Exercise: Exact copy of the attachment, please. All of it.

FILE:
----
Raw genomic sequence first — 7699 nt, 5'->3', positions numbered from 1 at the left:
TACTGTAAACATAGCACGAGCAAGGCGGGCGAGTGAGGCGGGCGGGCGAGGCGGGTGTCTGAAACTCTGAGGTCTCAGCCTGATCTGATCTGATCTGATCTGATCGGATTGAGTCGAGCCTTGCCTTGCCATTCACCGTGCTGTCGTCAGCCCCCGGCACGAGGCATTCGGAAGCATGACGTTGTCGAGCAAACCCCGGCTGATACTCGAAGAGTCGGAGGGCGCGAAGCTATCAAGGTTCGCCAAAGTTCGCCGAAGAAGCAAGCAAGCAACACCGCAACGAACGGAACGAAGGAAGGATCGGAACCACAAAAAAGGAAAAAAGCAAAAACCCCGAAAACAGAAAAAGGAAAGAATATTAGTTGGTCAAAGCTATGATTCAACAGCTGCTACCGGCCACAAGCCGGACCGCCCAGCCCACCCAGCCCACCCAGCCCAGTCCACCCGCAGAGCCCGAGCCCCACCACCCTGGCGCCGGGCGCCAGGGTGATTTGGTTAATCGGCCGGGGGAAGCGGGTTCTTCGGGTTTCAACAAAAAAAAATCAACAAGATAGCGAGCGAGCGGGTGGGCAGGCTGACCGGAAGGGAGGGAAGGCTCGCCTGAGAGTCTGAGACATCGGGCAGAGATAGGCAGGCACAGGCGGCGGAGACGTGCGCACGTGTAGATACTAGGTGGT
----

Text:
Raw genomic sequence first — 7699 nt, 5'->3', positions numbered from 1 at the left:
TACTGTAAACATAGCACGAGCAAGGCGGGCGAGTGAGGCGGGCGGGCGAGGCGGGTGTCTGAAACTCTGAGGTCTCAGCCTGATCTGATCTGATCTGATCTGATCGGATTGAGTCGAGCCTTGCCTTGCCATTCACCGTGCTGTCGTCAGCCCCCGGCACGAGGCATTCGGAAGCATGACGTTGTCGAGCAAACCCCGGCTGATACTCGAAGAGTCGGAGGGCGCGAAGCTATCAAGGTTCGCCAAAGTTCGCCGAAGAAGCAAGCAAGCAACACCGCAACGAACGGAACGAAGGAAGGATCGGAACCACAAAAAAGGAAAAAAGCAAAAACCCCGAAAACAGAAAAAGGAAAGAATATTAGTTGGTCAAAGCTATGATTCAACAGCTGCTACCGGCCACAAGCCGGACCGCCCAGCCCACCCAGCCCACCCAGCCCAGTCCACCCGCAGAGCCCGAGCCCCACCACCCTGGCGCCGGGCGCCAGGGTGATTTGGTTAATCGGCCGGGGGAAGCGGGTTCTTCGGGTTTCAACAAAAAAAAATCAACAAGATAGCGAGCGAGCGGGTGGGCAGGCTGACCGGAAGGGAGGGAAGGCTCGCCTGAGAGTCTGAGACATCGGGCAGAGATAGGCAGGCACAGGCGGCGGAGACGTGCGCACGTGTAGATACTAGGTGGT